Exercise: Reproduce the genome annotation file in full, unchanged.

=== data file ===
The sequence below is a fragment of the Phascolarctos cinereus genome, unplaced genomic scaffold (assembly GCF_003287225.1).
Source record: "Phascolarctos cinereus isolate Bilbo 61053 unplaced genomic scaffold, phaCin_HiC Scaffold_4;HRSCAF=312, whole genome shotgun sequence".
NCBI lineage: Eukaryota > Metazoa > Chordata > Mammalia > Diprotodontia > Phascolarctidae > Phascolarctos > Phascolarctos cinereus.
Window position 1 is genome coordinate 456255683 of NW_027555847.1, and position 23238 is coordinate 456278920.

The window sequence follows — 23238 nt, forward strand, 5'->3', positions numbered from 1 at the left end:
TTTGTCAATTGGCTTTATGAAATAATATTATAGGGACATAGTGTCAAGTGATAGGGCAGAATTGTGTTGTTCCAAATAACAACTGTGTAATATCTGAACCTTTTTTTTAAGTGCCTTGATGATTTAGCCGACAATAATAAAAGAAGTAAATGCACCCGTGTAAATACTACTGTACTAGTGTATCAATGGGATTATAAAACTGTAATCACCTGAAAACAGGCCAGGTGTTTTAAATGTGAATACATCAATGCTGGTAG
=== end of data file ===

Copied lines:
The sequence below is a fragment of the Phascolarctos cinereus genome, unplaced genomic scaffold (assembly GCF_003287225.1).
Source record: "Phascolarctos cinereus isolate Bilbo 61053 unplaced genomic scaffold, phaCin_HiC Scaffold_4;HRSCAF=312, whole genome shotgun sequence".
NCBI lineage: Eukaryota > Metazoa > Chordata > Mammalia > Diprotodontia > Phascolarctidae > Phascolarctos > Phascolarctos cinereus.
Window position 1 is genome coordinate 456255683 of NW_027555847.1, and position 23238 is coordinate 456278920.

The window sequence follows — 23238 nt, forward strand, 5'->3', positions numbered from 1 at the left end:
TTTGTCAATTGGCTTTATGAAATAATATTATAGGGACATAGTGTCAAGTGATAGGGCAGAATTGTGTTGTTCCAAATAACAACTGTGTAATATCTGAACCTTTTTTTTAAGTGCCTTGATGATTTAGCCGACAATAATAAAAGAAGTAAATGCACCCGTGTAAATACTACTGTACTAGTGTATCAATGGGATTATAAAACTGTAATCACCTGAAAACAGGCCAGGTGTTTTAAATGTGAATACATCAATGCTGGTAG